Year Released: 1999
MPAA Rating: Unrated
Running Time: 90 minutes
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Taking the bare-bones of plot from Herman Melville’s “Billy Budd,” French filmmaker Claire Denis has made a haunting, virtually wordless film about youth and jealousy. “Beau Travail” is a startlingly visual film that works its way under your skin, even though very little actually happens on screen.
There are really only three characters here, surrounded by the fit young men of the Foreign Legion stationed in the coastal wastelands of Djibouti. Galoup (Lavant) is obsessed with pleasing his superior officer Forestier (Subor) until the arrival of the handsome, heroic, respected young recruit Sentain (Colin). Threatened, paranoid, jealous and no doubt lustful, Galoup plots Sentain’s downfall as the soldiers repair roads and run through military training exercises along the stark African coastline.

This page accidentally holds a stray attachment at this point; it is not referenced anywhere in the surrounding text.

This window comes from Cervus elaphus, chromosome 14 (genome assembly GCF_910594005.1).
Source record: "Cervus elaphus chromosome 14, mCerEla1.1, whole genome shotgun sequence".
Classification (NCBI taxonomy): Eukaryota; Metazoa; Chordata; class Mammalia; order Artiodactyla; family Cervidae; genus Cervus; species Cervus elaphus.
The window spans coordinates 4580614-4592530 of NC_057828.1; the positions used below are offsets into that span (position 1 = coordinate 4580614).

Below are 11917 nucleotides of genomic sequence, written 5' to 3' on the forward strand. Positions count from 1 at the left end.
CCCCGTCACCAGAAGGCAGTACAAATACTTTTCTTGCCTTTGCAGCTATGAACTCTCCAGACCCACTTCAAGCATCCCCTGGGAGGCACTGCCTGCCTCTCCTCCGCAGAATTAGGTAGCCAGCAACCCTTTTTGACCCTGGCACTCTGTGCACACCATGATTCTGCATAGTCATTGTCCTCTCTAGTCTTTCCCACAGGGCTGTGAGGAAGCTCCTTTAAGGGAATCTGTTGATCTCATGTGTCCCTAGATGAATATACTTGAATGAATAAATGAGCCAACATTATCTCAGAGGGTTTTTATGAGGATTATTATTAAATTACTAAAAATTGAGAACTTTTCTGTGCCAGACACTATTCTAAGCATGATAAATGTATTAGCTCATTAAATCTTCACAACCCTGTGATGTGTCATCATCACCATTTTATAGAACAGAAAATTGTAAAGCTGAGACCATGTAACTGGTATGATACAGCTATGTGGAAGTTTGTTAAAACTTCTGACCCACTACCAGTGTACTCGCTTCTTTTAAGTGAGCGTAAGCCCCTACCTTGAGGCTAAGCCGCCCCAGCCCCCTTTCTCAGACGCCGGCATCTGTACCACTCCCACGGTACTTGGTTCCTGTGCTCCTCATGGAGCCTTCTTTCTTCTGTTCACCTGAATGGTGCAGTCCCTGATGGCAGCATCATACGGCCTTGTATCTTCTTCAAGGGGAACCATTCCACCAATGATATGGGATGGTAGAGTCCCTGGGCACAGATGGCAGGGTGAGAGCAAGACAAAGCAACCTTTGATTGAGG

The film basically consists of endless shots of the shirtless men doing what looks like thai chi in the desert. But there’s actually a lot going on under the surface–and other sequences that give little glimpses of life. At times it feels almost painfully minimalist with its lack of clear characters or storyline, but as it grows on us we’re slowly, subtly drawn into the central conflict. The performances are equally minimalist, and better for it. And Denis makes marvellous use of color and texture in Agnes Godard’s poetic cinematography, along with a wonderfully evocative song score. Yes, it’s a bit like watching a painting for 90 minutes, but the imagery and themes linger meaningfully long after you’ve left the cinema.
Posted on August 12, 2003 in Reviews by Rich Cline
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